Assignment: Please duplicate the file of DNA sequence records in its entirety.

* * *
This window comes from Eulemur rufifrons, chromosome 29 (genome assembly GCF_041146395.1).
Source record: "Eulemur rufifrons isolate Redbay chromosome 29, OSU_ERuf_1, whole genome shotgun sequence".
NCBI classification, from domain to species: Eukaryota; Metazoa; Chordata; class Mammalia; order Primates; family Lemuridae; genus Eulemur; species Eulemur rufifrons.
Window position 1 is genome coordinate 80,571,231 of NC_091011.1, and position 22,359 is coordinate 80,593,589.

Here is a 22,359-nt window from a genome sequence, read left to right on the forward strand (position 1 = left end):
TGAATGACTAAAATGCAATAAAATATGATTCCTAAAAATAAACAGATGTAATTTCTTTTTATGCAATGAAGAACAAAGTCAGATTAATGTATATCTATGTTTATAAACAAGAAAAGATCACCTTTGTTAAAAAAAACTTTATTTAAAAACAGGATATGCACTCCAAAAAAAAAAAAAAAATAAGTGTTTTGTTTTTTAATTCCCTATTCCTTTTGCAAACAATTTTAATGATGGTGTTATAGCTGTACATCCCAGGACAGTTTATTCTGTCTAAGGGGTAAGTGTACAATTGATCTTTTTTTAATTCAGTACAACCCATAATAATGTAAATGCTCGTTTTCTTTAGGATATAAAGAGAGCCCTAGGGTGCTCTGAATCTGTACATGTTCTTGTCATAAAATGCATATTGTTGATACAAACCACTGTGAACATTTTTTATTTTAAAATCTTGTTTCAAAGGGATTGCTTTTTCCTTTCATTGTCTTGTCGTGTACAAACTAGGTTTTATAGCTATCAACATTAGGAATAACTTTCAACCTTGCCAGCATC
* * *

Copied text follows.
This window comes from Eulemur rufifrons, chromosome 29 (genome assembly GCF_041146395.1).
Source record: "Eulemur rufifrons isolate Redbay chromosome 29, OSU_ERuf_1, whole genome shotgun sequence".
NCBI classification, from domain to species: Eukaryota; Metazoa; Chordata; class Mammalia; order Primates; family Lemuridae; genus Eulemur; species Eulemur rufifrons.
Window position 1 is genome coordinate 80,571,231 of NC_091011.1, and position 22,359 is coordinate 80,593,589.

Here is a 22,359-nt window from a genome sequence, read left to right on the forward strand (position 1 = left end):
TGAATGACTAAAATGCAATAAAATATGATTCCTAAAAATAAACAGATGTAATTTCTTTTTATGCAATGAAGAACAAAGTCAGATTAATGTATATCTATGTTTATAAACAAGAAAAGATCACCTTTGTTAAAAAAAACTTTATTTAAAAACAGGATATGCACTCCAAAAAAAAAAAAAAAATAAGTGTTTTGTTTTTTAATTCCCTATTCCTTTTGCAAACAATTTTAATGATGGTGTTATAGCTGTACATCCCAGGACAGTTTATTCTGTCTAAGGGGTAAGTGTACAATTGATCTTTTTTTAATTCAGTACAACCCATAATAATGTAAATGCTCGTTTTCTTTAGGATATAAAGAGAGCCCTAGGGTGCTCTGAATCTGTACATGTTCTTGTCATAAAATGCATATTGTTGATACAAACCACTGTGAACATTTTTTATTTTAAAATCTTGTTTCAAAGGGATTGCTTTTTCCTTTCATTGTCTTGTCGTGTACAAACTAGGTTTTATAGCTATCAACATTAGGAATAACTTTCAACCTTGCCAGCATC